Dr. Umar Johnson confronted by LGBT Feminist and he simply schools her lovingly.
Don’t know if the gossip is true or not, but I’m blown away. With all the drama going on on the RHOA I’m surprised that Faith would stoop to marrying the culprit Stevie J and all his drama. I love me some Stevie but he carries unbelievable baggage and he can’t keep his hands off his artist. All I can say to the lovely Ms. Faith Evans, keep your eyes open, stay protected and Good Luck. That’s all folks!
PBS has confirmed that Betty Boop, the popular cartoon character introduced to the world by cartoonist Max Fleischer in 1930, was actually inspired by a real-life African American jazz singer and entertainer from Harlem named Esther Jones.
Her stage name was “Baby Esther”, but unfortunately, when her character become the first and most famous sex symbol in animation… she was whitewashed with most people having no idea where the original inspiration came from.
Baby Esther had a popular cabaret act at the infamous Cotton Club in Harlem, New York where she sang with a unique vocal style that featured “boop-boop-a-doops” and other similar scat sounds. That very same style was heavily imitated by the Betty Boop animated character.
Initially, Betty Boop was shown in cartoons as an African American woman. She appeared in at least one animated scene in the popular Popeye The Sailor Man series. But soon after, she was transformed into a white woman and remained so until her character was finally retired. It’s estimated that the Betty Boop franchise generated millions of dollars in revenue from televison networks and sales of merchandise.
Meanwhile, the very woman who inspired the character, Baby Esther, was never compensated in any way. In fact, she never even really achieved mainstream success. During her entire career, she was mostly only known locally in the New York City area, and she reportedly died at a very young age.
She is, however, mentioned in many documentaries and books about the Harlem Renaissance, and her legendary way of singing does live on in the iconic Betty Boop character.
South Africa’s state broadcaster says Winnie Madikizela-Mandela, prominent anti-apartheid activist and the ex-wife of Nelson Mandela, has died. She was 81. Madikizela-Mandela was married to Nelson Mandela from 1958 to 1996. Mandela was imprisoned throughout most of their marriage and Madikizela-Mandela’s own activism against the apartheid regime led to her being imprisoned for months and years under house arrest.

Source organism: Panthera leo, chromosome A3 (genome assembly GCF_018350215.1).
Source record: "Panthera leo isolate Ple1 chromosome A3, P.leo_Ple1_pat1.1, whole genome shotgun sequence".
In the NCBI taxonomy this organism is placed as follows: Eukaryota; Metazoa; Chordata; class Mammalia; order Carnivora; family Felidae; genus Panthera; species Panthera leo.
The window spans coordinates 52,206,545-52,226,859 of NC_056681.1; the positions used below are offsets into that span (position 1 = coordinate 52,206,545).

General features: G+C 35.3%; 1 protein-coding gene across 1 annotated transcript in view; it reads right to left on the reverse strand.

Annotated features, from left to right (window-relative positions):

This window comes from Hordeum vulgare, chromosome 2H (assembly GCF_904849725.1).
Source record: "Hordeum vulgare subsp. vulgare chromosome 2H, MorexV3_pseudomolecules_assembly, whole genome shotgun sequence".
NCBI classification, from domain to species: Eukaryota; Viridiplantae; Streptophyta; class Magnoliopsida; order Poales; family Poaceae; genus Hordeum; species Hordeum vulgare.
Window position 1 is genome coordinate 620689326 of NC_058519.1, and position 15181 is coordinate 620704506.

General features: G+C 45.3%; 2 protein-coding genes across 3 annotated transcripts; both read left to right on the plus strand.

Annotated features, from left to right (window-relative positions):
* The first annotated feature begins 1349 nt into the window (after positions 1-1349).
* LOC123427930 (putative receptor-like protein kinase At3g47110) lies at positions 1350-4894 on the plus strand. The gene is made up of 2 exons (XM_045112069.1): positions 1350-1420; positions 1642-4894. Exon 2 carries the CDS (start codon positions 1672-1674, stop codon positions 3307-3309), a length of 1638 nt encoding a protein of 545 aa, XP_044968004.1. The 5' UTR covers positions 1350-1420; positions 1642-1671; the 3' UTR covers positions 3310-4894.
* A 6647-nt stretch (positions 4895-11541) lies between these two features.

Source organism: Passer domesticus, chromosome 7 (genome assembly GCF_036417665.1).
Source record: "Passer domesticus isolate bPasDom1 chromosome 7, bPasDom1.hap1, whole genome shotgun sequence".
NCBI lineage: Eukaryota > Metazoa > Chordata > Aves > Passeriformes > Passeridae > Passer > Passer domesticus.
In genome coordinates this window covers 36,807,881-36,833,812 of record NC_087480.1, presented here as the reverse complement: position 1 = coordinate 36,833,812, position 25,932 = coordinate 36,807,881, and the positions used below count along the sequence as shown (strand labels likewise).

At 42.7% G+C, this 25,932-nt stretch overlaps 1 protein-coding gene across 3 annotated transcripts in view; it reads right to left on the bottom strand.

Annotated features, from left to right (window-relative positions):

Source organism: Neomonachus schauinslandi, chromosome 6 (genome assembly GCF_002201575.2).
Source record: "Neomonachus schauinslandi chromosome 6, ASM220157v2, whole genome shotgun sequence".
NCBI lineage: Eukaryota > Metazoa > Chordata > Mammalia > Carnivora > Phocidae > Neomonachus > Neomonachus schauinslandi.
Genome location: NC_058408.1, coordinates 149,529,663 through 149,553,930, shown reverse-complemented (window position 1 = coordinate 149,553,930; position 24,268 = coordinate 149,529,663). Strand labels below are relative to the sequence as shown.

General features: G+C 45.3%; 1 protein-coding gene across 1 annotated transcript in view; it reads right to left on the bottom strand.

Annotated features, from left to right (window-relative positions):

Her sister, Cheryl Brown Henderson, founding president of The Brown Foundation, confirmed the death to The Topeka Capital-Journal. She declined comment from the family.
Sherrilyn Ifill, president and director-counsel at NAACP Legal Defense and Educational Fund Inc., said in a statement that Linda Brown is one of a band of heroic young people who, along with her family, courageously fought to end the ultimate symbol of white supremacy — racial segregation in public schools.
“She stands as an example of how ordinary schoolchildren took center stage in transforming this country. It was not easy for her or her family, but her sacrifice broke barriers and changed the meaning of equality in this country,” Ifill said in a statement.
The NAACP’s legal arm brought the lawsuit to challenge segregation in public schools before the Supreme Court, and Brown’s father, Oliver Brown, became lead plaintiff.
Several black families in Topeka were turned down when they tried to enroll their children in white schools near their homes. The lawsuit was joined with cases from Delaware, South Carolina, Virginia and the District of Columbia.
On May 17, 1954, the Supreme Court ruled unanimously that separating black and white children was unconstitutional because it denied black children the 14th Amendment’s guarantee of equal protection under the law. “In the field of public education, the doctrine of ‘separate but equal’ has no place,” Chief Justice Earl Warren wrote. “Separate educational facilities are inherently unequal.”
The Brown decision overturned the court’s Plessy v. Ferguson decision, which on May 18, 1896, established a “separate but equal” doctrine for blacks in public facilities.
“Sixty-four years ago, a young girl from Topeka, Kansas sparked a case that ended segregation in public schools in America,” Kansas Gov. Jeff Colyer said in a statement. “Linda Brown’s life reminds us that by standing up for our principles and serving our communities we can truly change the world. Linda’s legacy is a crucial part of the American story and continues to inspire the millions who have realized the American dream because of her.”
Brown v. Board was a historic marker in the civil rights movement, likely the most high-profile case brought by Thurgood Marshall and the lawyers of the NAACP Legal Defense and Education Fund in their decade-plus campaign to chip away at the doctrine of “separate but equal.”
“Her legacy is not only here but nationwide,” Kansas Deputy Education Commissioner Dale Dennis said.
Oliver Brown, for whom the case was named, became a minister at a church in Springfield, Missouri. He died of a heart attack in 1961. Linda Brown and her sister founded in 1988 the Brown Foundation for Educational Equity, Excellence and Research.
The foundation says on its webpage that it was established as a living tribute to the attorneys, community organizers and plaintiffs in the landmark Supreme Court decision. Its mission is to build upon their work and keep the ideals of the decision relevant for future generations.
“We are to be grateful for the family that stood up for what is right,” said Democratic state Rep. Annie Kuether of Topeka. “That made a difference to the rest of the world.”